If you are a woman and worked at Lockheed Martin at any time since March 21, 2007 (or any time since December 23, 2006 if you work for Lockheed Martin in New Jersey), and were denied equal pay or promotion, please see below.

FIRST, IT IS IMPORTANT THAT YOU ACT PROMPTLY TO PROTECT YOUR RIGHTS TO PURSUE YOUR CLAIM. If you were a member of the “Class” described above, you may still pursue your claim on an individual basis.

The Class included all females employed by Lockheed Martin in “E” or “L” designated positions at levels 3, 4, 5 or 6 in the United States of America since March 21, 2007. The New Jersey “Subclass” included all females employed by Lockheed Martin in “E” or “L” designated positions at level 3, 4, 5 and 6 in the State of New Jersey since December 23, 2006.

If you believe you may have been harmed by the discriminatory practices alleged in this case, you must act to protect your rights before the time to pursue your claim expires.

Q: Do the Attorneys for the Class Still Represent Me?

No. During the period while the class action was pending, we served as class counsel and represented the members of the Class. The Third Circuit’s decision that the case may no longer proceed as a class means that we no longer represent you.  

Q: What is the Deadline for Pursuing my Claim?

The law gives you a limited amount of time to pursue your claim of discrimination against Lockheed Martin. The passage of that time period was “tolled” or stopped while the class action was pending for the pay discrimination and promotion claims covered by this class action. This is why even though the discriminatory actions you challenge may have occurred many years ago, you still may be able to bring a case. The Court’s decision that a class may not go forward restarts this time period to pursue your claim. You may be able to pursue a claim either by filing a charge with the EEOC or state agency, or by filing a lawsuit.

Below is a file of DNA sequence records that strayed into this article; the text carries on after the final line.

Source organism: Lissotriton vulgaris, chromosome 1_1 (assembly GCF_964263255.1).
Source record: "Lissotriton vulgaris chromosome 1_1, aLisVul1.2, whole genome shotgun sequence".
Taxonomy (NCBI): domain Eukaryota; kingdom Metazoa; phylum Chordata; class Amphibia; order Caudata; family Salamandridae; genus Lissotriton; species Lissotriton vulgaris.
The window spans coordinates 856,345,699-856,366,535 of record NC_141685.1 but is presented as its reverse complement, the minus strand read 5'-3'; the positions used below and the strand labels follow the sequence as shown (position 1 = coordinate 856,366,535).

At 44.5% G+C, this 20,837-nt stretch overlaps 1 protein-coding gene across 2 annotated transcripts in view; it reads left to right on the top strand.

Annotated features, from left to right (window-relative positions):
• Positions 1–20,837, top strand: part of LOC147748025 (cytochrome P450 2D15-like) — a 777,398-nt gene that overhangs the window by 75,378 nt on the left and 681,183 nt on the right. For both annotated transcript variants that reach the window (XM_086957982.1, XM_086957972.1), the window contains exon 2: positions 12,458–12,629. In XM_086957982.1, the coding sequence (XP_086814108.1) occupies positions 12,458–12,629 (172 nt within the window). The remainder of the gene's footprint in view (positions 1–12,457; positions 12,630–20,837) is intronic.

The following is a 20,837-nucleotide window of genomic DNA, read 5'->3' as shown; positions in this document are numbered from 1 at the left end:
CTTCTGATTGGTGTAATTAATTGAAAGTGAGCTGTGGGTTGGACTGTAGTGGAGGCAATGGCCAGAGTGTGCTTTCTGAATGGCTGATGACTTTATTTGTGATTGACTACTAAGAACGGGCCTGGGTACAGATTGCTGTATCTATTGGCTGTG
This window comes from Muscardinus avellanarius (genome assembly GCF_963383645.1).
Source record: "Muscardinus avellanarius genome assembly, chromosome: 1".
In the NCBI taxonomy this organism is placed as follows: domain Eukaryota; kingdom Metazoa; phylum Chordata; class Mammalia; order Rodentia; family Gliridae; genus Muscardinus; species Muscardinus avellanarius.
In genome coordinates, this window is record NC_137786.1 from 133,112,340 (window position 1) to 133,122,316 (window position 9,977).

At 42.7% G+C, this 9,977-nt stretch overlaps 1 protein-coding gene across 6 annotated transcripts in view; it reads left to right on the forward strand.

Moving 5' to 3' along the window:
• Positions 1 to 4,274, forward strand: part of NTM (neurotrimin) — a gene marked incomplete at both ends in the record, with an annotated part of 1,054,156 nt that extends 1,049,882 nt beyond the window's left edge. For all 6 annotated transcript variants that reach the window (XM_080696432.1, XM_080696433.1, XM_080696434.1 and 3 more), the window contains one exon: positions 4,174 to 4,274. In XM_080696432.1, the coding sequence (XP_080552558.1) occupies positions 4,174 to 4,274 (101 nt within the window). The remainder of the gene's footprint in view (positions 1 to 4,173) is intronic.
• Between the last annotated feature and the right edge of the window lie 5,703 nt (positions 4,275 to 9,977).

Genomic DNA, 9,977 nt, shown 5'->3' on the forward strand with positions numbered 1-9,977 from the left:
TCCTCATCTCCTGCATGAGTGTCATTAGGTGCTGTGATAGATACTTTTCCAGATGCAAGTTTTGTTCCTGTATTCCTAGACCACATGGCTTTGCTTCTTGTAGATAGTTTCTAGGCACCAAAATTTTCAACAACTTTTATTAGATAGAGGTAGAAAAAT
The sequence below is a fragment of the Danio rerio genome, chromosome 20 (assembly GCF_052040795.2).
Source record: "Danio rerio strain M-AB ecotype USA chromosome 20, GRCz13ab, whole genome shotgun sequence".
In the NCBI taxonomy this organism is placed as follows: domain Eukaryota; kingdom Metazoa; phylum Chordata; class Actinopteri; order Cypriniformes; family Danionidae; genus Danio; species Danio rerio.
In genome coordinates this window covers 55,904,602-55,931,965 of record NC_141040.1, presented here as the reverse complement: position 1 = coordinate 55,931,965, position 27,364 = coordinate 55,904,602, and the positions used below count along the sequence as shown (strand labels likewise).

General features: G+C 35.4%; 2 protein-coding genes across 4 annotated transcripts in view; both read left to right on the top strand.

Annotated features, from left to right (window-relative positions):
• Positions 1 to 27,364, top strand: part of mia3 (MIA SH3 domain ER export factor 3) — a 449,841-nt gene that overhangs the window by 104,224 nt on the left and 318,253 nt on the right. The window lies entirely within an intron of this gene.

We cannot advise you now on the amount of time you have to file an EEOC charge or a lawsuit. More information on the filing deadlines is available on the EEOC’s website: http://www.eeoc.gov/employees/timeliness.cfm.

You should consult with another attorney of your choice to explore your legal options.

If you have other claims that were not part of this case, such as wrongful termination, harassment or other unlawful employment practices such as race, disability or age discrimination, or any claims under state law, former class counsel is not in a position to advise you about such claims and cannot represent you on such claims. Such claims have their own time limits. If you want to consult an attorney, your state or local bar association may have a lawyer referral service that can put you in touch with a lawyer who can help you. The American Bar Association maintains a directory of these services around the country: http://apps.americanbar.org/legalservices/lris/directory. In addition, the National Employment Lawyers Association (NELA) is a membership organization of attorneys who specialize in representing workers who claim to be victims of employment discrimination. Though NELA cannot give you advice or refer you to a lawyer, you may use the Find A Lawyer feature on its website (www.nela.org/findalawyer) to obtain contact information for attorneys in your area who specialize in representing employees in workplace disputes.

V. Contact Giskan Solotaroff Anderson & Stewart